The word “For” in 3:18 provides the first reason the Philippians should imitate Paul’s life. Many professing Christians are busy pursuing the things of the world instead of the things of God. But their conduct ought to be as “citizens of heaven” (3:20) and Christ’s “ambassadors” (2 Corinthians 5:20). During Paul’s visits to Europe he had frequently warned the Philippians about those men who were nothing more than deceivers. It is apparent the problem in this assembly had greatly intensified for Paul was inclined to write, “I have told you often, and now tell you even weeping.” Paul called these folks “the enemies of the cross of Christ.” Although they appeared to be very religious, in reality, they were arrogant, self-seeking, sensual, ungodly men who, like Cain, were destitute of faith.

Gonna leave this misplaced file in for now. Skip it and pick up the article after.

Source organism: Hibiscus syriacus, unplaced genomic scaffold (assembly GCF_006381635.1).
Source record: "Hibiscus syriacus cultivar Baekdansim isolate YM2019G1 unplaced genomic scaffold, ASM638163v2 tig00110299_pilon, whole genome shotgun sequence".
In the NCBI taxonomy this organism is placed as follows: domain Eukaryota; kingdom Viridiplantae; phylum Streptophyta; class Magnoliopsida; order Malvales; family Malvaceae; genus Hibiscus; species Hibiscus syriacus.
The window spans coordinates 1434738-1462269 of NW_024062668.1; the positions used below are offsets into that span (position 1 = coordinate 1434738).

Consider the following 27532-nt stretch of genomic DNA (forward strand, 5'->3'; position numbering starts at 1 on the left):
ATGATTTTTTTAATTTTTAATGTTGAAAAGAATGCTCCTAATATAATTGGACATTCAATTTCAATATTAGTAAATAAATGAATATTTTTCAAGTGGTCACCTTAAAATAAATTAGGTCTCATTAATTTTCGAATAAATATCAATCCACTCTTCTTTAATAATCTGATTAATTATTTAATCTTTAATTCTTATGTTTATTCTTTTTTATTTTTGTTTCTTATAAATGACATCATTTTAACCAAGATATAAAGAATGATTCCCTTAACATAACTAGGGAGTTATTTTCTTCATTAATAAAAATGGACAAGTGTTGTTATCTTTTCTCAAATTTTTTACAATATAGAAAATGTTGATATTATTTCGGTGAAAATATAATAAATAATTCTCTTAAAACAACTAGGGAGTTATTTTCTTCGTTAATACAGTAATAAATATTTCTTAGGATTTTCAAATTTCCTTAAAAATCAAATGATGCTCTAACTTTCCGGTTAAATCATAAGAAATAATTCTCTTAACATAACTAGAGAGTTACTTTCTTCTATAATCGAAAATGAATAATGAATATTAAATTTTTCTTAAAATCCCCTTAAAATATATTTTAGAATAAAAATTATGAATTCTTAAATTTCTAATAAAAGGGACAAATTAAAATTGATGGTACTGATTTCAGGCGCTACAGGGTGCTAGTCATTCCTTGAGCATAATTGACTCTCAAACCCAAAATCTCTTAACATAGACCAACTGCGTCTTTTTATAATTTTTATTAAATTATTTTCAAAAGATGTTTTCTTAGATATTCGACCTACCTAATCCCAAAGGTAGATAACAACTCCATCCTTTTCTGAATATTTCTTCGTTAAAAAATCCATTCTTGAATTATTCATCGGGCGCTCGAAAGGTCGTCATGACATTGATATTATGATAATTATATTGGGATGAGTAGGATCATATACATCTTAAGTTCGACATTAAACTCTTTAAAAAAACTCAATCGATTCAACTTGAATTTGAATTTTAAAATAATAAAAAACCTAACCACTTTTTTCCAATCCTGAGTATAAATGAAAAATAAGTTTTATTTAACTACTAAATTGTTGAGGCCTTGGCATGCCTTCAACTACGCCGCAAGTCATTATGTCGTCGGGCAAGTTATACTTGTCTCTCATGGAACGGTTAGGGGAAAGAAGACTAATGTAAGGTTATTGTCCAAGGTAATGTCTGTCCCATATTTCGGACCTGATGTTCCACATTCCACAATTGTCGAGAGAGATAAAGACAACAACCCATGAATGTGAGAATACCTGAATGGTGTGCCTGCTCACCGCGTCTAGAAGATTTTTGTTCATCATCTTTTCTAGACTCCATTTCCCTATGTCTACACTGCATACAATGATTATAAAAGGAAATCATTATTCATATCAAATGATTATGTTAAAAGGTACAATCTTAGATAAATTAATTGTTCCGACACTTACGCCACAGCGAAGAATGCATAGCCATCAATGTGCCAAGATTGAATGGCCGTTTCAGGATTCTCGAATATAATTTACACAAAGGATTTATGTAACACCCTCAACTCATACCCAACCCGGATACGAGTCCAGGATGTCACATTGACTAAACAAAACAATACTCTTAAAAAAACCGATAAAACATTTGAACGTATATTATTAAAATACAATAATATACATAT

What You Place Your Faith in for Your Salvation Matters to God
Here we have, once again, the age-old opposing arguments regarding salvation. Some say you are only saved by performing works, or God chooses whom He will save you have no voice in the matter, and so on. These beliefs and others have been around since the first century and the confusion continues on in the 21st century church. Why is that? Reasons vary. To be sure charlatans are found everywhere even in the church. Some preach salvation by works for financial gain, while others seek notoriety and the praise of men. But there are “many” false teachers yet today who recognize Jesus’ Christ’s divinity, but refuse to recognize Paul’s apostolic authority, and “the revelation of the mystery” (Romans 16:25; Ephesians 3:1-7), which means this great truth of God remains a mystery to a great many churched people today.